The Department of Justice (DOJ) filed a lawsuit against the University of Pittsburgh Medical Center (UPMC), its physician practice group, and its top heart surgeon for allegedly committing healthcare fraud.
The lawsuit against UPMC, University of Pittsburgh Physicians, and James Luketich, M.D. comes after a two-year investigation by the U.S. Attorney’s Office for the Western District of Pennsylvania. The healthcare fraud allegation was originally brought by a whistleblower.
According to the Justice Department, the whistleblower is a former UPMC physician who alleged that the UPMC, the University of Pittsburgh Physicians, and Dr. Luketich defrauded the Medicare, Medicaid, and other government health benefit programs.
The lawsuit specifically alleged that the defendants “knowingly submitted hundreds of materially false claims for payment to Medicare, Medicaid, and other government health benefit programs over the past six years.” The submission of false billings is a violation of the False Claims Act.
The DOJ alleged that Dr. Luketich regularly performs as many as three complex surgical procedures at the same time. He also allegedly failed to join in all of the “key and critical” parts of his surgeries. Dr. Luketich also allegedly compelled his patients to tolerate hours of medically unnecessary anesthesia time as he moves between operating rooms to take care of other patients or matters.
The Justice Department asserted that Dr. Luketich’s practices violate the statutes and regulations governing the defendants. He violated the standard of care and the patient’s trust. He also increased the risk of serious complications.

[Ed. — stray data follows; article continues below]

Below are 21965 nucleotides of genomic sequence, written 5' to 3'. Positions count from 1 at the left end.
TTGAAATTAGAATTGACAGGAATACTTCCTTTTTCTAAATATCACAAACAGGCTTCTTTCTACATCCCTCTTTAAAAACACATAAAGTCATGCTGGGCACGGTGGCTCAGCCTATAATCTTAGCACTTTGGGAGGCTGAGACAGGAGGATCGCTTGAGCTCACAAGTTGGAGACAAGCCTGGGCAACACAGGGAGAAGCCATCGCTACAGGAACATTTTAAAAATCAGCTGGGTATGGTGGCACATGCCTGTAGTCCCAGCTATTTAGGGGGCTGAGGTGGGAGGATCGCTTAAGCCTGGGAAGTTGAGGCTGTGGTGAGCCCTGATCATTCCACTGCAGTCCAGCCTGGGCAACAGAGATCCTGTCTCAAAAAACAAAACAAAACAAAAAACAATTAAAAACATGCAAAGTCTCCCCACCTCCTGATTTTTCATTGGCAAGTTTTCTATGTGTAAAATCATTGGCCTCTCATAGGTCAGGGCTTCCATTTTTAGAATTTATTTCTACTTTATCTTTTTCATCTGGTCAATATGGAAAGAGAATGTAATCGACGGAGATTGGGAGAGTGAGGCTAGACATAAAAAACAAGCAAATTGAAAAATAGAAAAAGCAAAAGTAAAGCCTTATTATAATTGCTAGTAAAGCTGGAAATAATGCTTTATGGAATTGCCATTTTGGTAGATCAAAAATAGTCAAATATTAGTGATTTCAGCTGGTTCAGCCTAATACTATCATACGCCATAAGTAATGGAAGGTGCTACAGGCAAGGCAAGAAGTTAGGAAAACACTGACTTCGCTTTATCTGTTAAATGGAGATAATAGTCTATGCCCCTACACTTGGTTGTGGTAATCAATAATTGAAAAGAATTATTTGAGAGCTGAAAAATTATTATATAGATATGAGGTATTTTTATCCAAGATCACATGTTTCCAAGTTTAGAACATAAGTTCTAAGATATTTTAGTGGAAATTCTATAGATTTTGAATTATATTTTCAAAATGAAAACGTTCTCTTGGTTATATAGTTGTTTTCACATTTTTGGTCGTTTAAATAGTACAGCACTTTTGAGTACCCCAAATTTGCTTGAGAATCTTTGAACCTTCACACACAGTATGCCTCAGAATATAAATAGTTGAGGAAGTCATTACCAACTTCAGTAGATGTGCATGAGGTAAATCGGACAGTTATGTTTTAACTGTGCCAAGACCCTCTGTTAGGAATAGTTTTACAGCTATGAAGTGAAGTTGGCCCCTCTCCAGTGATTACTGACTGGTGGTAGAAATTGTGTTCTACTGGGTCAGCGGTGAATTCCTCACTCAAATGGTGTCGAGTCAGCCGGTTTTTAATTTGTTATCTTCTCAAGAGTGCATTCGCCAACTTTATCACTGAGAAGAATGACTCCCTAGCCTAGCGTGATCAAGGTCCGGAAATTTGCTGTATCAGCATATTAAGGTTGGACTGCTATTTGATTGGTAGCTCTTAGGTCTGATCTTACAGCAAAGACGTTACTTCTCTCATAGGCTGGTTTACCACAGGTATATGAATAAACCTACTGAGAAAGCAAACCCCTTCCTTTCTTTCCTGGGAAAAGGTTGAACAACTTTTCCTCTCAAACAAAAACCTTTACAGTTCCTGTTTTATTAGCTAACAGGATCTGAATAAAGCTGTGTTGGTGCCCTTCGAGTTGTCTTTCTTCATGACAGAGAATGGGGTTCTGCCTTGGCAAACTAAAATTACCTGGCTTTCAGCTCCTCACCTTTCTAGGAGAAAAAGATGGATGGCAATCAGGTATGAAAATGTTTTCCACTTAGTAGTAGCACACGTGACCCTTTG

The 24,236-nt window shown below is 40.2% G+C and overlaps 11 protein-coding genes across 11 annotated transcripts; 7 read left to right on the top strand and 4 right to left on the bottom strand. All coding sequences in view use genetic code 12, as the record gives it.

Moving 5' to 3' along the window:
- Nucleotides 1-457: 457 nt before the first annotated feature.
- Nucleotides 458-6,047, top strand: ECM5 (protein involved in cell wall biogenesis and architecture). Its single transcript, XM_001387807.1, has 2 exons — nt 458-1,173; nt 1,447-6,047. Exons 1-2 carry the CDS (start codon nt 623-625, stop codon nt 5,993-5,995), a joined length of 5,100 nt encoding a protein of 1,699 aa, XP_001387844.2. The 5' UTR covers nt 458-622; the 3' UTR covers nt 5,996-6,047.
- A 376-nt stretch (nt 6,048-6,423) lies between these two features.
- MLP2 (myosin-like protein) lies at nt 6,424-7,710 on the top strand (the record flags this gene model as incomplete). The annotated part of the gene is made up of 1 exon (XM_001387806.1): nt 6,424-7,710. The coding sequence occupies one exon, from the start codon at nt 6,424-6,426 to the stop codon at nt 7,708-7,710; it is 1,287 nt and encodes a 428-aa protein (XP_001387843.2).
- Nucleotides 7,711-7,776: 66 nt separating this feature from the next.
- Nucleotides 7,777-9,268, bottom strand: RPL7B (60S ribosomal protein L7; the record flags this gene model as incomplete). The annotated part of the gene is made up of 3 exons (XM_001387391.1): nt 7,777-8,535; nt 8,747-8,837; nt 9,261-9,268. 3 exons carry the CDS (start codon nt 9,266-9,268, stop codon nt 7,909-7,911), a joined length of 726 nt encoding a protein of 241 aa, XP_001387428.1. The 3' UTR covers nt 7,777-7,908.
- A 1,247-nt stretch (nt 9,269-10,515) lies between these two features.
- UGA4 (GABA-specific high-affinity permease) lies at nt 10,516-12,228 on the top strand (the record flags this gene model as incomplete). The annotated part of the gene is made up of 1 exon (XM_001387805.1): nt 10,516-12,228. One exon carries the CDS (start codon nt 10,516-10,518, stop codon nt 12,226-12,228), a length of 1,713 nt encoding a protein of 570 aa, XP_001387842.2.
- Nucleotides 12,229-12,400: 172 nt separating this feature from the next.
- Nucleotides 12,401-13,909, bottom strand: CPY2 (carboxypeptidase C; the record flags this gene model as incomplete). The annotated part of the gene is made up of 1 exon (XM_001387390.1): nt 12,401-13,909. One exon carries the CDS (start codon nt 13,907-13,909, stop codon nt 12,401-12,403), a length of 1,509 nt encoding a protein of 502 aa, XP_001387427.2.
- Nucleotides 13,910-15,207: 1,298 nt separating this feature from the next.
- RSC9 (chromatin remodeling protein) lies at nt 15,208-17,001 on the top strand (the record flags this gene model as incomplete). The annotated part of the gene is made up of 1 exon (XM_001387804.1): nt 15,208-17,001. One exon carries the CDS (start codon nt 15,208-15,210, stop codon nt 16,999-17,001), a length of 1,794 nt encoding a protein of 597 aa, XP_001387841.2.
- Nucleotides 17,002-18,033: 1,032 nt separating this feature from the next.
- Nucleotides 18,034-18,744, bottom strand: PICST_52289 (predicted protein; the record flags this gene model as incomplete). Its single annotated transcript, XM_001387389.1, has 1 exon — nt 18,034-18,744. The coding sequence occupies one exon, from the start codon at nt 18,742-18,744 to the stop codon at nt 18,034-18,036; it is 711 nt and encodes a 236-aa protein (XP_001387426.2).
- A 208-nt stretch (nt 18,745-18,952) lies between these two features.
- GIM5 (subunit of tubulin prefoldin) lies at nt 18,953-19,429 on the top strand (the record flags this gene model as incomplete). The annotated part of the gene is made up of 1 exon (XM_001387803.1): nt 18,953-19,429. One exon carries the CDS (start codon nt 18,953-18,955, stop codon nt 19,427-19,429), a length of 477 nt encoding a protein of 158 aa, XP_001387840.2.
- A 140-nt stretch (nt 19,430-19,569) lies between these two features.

Statutes and regulations prohibit teaching physicians like Dr. Luketich from performing and billing for concurrent surgeries, according to the DOJ.
In a statement, Acting U.S. Attorney Stephen Kaufman said, “The laws prohibiting ‘concurrent surgeries’ are in place for a reason: to protect patients and ensure they receive appropriate and focused medical care. Our office will take decisive action against any medical providers who violate those laws, and risk harm to Medicare and Medicaid beneficiaries.”
On the other hand, HHS-OIG Philadelphia Regional Office Special Agent in Charge Maureen Dixon commented, “When physicians and other healthcare providers put financial gain above patient well-being and honest billing of government healthcare programs, they violate the basic trust the public extends to medical professionals.”
Have a story you want USA Herald to cover? Submit a tip here and if we think it’s newsworthy, we’ll follow up on it.
Want to contribute a story? We also accept article submissions – check out our writer’s guidelines here.